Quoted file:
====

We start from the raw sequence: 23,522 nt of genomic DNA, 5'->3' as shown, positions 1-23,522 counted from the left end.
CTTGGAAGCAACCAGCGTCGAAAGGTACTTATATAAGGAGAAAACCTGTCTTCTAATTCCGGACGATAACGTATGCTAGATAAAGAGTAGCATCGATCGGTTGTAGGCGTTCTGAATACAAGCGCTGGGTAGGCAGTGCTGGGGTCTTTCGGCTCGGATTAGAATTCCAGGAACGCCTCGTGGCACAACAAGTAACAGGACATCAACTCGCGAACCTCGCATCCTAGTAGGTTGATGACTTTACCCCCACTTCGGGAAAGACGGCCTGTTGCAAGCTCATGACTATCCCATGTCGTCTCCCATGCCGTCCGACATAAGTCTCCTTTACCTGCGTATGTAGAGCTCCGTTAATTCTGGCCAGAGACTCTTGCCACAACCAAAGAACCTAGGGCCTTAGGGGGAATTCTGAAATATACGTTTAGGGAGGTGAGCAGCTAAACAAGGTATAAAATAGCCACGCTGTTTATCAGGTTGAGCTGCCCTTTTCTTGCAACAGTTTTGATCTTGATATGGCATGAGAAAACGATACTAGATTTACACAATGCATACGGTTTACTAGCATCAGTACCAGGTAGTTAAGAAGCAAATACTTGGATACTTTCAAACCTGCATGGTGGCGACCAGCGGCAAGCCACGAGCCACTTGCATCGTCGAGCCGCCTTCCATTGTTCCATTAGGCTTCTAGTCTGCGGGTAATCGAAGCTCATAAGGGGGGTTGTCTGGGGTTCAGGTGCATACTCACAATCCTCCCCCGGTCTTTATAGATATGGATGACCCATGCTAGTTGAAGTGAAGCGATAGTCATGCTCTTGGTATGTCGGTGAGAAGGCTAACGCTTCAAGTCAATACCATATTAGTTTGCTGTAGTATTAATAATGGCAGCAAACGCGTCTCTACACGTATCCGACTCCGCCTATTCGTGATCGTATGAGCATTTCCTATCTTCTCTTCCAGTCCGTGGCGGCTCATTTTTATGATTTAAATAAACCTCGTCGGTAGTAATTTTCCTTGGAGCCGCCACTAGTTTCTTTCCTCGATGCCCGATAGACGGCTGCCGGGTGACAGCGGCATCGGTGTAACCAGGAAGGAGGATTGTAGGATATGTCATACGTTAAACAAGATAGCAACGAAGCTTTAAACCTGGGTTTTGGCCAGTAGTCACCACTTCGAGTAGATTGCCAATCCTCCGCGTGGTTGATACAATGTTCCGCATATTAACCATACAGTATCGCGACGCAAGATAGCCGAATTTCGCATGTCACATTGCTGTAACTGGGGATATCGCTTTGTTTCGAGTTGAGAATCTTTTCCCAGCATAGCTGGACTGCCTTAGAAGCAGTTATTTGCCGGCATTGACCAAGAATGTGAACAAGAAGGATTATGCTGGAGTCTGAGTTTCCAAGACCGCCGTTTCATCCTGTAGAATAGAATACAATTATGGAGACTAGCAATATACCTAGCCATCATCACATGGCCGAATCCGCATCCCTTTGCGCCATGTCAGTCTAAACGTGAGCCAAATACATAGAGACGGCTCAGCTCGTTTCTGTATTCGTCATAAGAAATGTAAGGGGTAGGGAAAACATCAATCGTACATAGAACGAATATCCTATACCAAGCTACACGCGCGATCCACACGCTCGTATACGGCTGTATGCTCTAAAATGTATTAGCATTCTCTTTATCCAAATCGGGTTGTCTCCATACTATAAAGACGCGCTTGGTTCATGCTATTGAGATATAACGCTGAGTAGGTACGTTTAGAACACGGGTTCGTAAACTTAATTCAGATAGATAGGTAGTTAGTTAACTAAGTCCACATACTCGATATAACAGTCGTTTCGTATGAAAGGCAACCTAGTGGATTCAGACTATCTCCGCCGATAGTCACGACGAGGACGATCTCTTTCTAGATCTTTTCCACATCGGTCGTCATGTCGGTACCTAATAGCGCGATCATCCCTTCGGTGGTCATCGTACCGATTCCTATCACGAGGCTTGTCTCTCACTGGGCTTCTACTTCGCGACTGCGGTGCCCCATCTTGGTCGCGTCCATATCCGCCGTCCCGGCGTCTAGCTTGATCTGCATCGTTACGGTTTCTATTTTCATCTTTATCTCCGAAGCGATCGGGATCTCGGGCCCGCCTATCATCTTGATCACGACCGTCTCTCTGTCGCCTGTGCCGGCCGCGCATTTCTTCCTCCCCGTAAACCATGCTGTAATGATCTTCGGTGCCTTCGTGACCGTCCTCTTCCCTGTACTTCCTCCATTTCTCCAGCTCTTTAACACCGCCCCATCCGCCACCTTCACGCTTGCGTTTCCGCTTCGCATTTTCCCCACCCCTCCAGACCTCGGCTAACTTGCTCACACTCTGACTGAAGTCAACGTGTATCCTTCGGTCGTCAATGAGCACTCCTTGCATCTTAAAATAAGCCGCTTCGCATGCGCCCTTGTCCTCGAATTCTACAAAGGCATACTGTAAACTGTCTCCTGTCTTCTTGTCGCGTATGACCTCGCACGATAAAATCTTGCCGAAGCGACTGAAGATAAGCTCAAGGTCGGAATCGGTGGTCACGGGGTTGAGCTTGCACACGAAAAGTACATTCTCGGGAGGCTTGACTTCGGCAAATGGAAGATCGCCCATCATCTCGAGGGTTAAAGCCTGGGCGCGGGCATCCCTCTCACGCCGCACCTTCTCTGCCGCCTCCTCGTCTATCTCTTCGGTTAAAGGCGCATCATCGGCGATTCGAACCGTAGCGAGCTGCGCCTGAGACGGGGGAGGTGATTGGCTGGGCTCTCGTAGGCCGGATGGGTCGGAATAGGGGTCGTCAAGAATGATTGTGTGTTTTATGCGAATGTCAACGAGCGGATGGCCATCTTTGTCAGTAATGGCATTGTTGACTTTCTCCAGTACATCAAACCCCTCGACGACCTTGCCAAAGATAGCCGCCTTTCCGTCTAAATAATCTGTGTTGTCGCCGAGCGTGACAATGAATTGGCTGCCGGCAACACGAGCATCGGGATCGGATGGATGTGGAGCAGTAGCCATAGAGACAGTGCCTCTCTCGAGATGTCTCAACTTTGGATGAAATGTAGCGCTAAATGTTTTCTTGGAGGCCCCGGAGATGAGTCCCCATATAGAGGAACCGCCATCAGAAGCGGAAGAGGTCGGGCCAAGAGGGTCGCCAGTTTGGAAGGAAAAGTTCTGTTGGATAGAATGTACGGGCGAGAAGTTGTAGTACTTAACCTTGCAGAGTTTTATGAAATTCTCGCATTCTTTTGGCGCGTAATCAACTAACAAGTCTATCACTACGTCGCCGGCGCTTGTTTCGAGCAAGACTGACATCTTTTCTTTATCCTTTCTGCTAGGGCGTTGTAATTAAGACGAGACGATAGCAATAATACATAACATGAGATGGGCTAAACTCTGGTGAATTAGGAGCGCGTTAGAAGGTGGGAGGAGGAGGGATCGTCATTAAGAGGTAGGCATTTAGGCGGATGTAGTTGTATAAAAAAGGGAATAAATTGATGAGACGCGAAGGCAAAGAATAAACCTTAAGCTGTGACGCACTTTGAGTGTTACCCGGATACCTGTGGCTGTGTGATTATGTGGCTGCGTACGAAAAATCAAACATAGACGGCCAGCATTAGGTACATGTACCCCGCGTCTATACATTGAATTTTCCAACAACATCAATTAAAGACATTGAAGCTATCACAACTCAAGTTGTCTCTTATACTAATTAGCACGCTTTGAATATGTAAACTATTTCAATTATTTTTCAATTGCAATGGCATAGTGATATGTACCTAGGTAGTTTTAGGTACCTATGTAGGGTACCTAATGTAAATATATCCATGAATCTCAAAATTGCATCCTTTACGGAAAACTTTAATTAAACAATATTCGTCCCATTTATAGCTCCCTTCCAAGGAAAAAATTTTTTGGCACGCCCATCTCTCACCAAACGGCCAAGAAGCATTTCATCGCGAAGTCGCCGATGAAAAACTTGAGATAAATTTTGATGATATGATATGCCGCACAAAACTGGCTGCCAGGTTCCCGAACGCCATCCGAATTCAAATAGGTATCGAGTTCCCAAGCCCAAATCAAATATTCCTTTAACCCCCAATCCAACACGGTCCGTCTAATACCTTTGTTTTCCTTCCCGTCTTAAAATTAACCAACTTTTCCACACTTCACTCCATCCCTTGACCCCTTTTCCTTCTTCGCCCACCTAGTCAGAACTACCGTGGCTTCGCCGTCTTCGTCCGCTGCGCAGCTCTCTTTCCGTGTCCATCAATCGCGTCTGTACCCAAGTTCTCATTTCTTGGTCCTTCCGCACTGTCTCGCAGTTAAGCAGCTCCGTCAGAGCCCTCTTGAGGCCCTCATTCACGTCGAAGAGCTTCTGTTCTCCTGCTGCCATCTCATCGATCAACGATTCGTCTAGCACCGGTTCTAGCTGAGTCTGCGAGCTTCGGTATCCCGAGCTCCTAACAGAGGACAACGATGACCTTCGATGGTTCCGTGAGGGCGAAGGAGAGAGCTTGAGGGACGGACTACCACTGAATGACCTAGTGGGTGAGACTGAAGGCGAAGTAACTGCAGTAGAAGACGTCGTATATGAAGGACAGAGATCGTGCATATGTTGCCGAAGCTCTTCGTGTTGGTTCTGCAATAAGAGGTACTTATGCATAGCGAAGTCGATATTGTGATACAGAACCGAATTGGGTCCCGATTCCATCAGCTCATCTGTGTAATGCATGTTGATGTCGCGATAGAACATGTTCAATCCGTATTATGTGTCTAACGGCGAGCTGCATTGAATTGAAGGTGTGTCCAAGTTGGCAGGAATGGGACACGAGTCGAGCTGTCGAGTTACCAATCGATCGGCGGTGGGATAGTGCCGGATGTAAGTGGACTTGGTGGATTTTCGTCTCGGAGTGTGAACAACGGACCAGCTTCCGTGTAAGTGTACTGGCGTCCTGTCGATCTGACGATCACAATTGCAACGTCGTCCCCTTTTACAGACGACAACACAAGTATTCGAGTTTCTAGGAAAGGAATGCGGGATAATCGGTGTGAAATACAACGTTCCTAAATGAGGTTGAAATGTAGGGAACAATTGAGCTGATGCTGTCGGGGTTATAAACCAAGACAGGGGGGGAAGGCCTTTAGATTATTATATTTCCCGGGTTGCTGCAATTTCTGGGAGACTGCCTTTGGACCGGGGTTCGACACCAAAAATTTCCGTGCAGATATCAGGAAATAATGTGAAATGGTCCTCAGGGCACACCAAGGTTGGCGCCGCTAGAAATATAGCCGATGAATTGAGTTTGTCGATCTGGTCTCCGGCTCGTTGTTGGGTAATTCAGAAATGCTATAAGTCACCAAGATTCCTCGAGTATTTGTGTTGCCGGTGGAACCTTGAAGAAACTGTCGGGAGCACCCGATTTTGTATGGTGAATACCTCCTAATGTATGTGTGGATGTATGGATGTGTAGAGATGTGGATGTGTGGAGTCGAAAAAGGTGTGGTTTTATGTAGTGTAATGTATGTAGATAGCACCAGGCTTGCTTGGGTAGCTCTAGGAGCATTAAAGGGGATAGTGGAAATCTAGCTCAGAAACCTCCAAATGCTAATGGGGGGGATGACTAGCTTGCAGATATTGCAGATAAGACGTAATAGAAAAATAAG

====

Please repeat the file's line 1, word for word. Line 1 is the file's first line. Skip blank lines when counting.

We start from the raw sequence: 23,522 nt of genomic DNA, 5'->3' as shown, positions 1-23,522 counted from the left end.